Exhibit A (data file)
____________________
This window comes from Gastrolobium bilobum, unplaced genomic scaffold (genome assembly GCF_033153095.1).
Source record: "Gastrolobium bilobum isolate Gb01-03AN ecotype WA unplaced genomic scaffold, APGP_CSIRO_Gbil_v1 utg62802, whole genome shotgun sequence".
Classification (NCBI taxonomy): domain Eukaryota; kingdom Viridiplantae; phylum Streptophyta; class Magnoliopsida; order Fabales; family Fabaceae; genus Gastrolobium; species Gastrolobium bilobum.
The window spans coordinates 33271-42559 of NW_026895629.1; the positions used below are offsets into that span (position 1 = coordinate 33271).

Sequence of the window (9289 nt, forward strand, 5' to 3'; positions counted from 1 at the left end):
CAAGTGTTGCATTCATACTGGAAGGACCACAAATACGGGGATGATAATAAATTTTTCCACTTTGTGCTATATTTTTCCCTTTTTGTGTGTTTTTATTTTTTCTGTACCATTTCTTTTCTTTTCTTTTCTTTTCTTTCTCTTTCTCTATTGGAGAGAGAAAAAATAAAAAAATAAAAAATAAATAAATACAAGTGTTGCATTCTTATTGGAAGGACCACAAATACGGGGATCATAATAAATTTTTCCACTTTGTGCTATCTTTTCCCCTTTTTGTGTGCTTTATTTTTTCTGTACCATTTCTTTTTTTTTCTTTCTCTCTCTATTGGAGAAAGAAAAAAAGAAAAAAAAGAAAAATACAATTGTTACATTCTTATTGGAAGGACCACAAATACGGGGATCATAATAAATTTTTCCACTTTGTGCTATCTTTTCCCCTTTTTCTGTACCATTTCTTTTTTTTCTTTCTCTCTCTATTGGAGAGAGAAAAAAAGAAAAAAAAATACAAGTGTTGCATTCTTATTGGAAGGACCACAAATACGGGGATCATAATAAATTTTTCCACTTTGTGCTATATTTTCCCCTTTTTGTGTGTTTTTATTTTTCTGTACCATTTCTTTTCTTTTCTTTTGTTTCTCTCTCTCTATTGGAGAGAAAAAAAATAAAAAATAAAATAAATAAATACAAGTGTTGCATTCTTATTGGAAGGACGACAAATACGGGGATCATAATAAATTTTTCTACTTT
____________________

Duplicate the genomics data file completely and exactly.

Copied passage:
This window comes from Gastrolobium bilobum, unplaced genomic scaffold (genome assembly GCF_033153095.1).
Source record: "Gastrolobium bilobum isolate Gb01-03AN ecotype WA unplaced genomic scaffold, APGP_CSIRO_Gbil_v1 utg62802, whole genome shotgun sequence".
Classification (NCBI taxonomy): domain Eukaryota; kingdom Viridiplantae; phylum Streptophyta; class Magnoliopsida; order Fabales; family Fabaceae; genus Gastrolobium; species Gastrolobium bilobum.
The window spans coordinates 33271-42559 of NW_026895629.1; the positions used below are offsets into that span (position 1 = coordinate 33271).

Sequence of the window (9289 nt, forward strand, 5' to 3'; positions counted from 1 at the left end):
CAAGTGTTGCATTCATACTGGAAGGACCACAAATACGGGGATGATAATAAATTTTTCCACTTTGTGCTATATTTTTCCCTTTTTGTGTGTTTTTATTTTTTCTGTACCATTTCTTTTCTTTTCTTTTCTTTTCTTTCTCTTTCTCTATTGGAGAGAGAAAAAATAAAAAAATAAAAAATAAATAAATACAAGTGTTGCATTCTTATTGGAAGGACCACAAATACGGGGATCATAATAAATTTTTCCACTTTGTGCTATCTTTTCCCCTTTTTGTGTGCTTTATTTTTTCTGTACCATTTCTTTTTTTTTCTTTCTCTCTCTATTGGAGAAAGAAAAAAAGAAAAAAAAGAAAAATACAATTGTTACATTCTTATTGGAAGGACCACAAATACGGGGATCATAATAAATTTTTCCACTTTGTGCTATCTTTTCCCCTTTTTCTGTACCATTTCTTTTTTTTCTTTCTCTCTCTATTGGAGAGAGAAAAAAAGAAAAAAAAATACAAGTGTTGCATTCTTATTGGAAGGACCACAAATACGGGGATCATAATAAATTTTTCCACTTTGTGCTATATTTTCCCCTTTTTGTGTGTTTTTATTTTTCTGTACCATTTCTTTTCTTTTCTTTTGTTTCTCTCTCTCTATTGGAGAGAAAAAAAATAAAAAATAAAATAAATAAATACAAGTGTTGCATTCTTATTGGAAGGACGACAAATACGGGGATCATAATAAATTTTTCTACTTT